What Happens to My Health Insurance If My Gallery Furloughs Me? + Other Questions About Employment in the COVID Era, Answered by Lawyers

Two art lawyers offer a primer on the difference between being furloughed and being fired as art-world employers cut staff.

A scene of the new normal, working from home, in Warsaw, Poland on May 21, 2020. (Photo by Jaap Arriens/NurPhoto via Getty Images)

Due to the devastating economic impact of COVID-19, more than 10,000 workers have reportedly been temporarily or permanently laid off in the US museum community in the past month alone, with thousands more let go from auction houses and galleries across the country. Here are some of the most frequently asked questions we have received from our clients and others regarding employment furloughs and firings.  

My auction house furloughed several dozen of us and fired hundreds more.  What’s the legal difference between the two?  

With a furlough, your employer is temporarily stopping your employment (typically, without pay), but as a legal matter, you are still considered an employee. Although the auction house is free—absent an employment agreement to the contrary—to terminate you while you are on furlough, the expectation is that you will restart work at a later date. By contrast, being fired is forever and you are no longer an employee.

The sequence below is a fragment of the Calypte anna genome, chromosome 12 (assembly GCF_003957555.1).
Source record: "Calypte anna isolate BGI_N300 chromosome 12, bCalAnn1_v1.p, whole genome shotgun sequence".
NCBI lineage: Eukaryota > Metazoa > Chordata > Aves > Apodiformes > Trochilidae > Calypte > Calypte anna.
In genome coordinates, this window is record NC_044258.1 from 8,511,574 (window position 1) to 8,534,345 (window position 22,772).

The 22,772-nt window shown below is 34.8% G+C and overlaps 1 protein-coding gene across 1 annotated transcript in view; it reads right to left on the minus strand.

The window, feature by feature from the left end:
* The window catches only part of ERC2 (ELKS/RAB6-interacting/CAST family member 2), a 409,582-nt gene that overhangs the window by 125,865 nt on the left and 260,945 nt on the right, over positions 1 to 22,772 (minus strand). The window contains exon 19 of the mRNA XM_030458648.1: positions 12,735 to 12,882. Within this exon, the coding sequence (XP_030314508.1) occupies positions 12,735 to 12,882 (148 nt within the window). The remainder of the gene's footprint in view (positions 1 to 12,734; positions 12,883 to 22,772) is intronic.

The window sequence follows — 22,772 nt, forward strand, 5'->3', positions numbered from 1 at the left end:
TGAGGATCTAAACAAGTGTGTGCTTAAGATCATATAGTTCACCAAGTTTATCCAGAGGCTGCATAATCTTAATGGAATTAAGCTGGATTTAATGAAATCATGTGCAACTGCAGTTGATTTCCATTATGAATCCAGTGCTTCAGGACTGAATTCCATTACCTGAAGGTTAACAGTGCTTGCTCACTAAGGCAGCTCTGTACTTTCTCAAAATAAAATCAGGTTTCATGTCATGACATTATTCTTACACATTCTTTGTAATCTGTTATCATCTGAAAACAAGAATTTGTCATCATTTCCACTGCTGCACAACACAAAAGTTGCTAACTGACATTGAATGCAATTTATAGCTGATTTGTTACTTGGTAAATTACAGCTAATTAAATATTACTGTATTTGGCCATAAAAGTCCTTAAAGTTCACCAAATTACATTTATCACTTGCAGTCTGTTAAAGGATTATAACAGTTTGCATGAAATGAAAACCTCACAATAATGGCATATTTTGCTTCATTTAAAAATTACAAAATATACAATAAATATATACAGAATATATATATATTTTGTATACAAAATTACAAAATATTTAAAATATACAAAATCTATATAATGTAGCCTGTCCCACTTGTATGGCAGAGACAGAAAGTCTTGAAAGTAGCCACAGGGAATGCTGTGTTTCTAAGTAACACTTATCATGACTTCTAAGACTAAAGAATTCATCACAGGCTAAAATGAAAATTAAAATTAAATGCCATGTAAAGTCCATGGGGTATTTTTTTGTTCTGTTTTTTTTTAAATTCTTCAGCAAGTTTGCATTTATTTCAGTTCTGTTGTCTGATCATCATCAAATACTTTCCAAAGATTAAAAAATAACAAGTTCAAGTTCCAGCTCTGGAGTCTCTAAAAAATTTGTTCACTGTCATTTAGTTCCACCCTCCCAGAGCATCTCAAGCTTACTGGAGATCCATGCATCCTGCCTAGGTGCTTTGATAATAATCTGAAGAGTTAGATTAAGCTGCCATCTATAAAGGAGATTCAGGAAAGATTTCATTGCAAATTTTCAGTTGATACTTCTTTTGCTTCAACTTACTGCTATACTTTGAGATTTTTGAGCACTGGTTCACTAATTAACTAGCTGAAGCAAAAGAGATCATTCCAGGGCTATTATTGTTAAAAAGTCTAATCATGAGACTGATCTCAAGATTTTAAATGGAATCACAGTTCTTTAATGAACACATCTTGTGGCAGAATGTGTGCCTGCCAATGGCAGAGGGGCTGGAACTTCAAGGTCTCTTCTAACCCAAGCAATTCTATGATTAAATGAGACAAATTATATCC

How long could my furlough last?

Good question. We have found no legal limitation on the duration of furloughs, so in theory you could be furloughed forever. As a practical matter, you will be “unfurloughed” if and when your employer wants to bring you back.   

I was furloughed from my part-time gig as a museum educator, and I read that independent contractors like me are not eligible for unemployment benefits. Is that true?

That was the case until very recently. However, the newly enacted Coronavirus Aid, Relief, and Economic Security (CARES) Act offers emergency assistance to those affected by the coronavirus and, significantly, expands benefits to independent contractors, the self-employed, and others who can’t work because of the pandemic.

Martin Lawrence Gallery in Soho is boarded up during the coronavirus pandemic on April 17, 2020 in New York City. (Photo by Debra L Rothenberg/Getty Images)

Martin Lawrence Gallery in Soho is boarded up during the coronavirus pandemic on April 17, 2020 in New York City. (Photo by Debra L Rothenberg/Getty Images)

Is the LA gallery that furloughed me required to pay for my accrued vacation?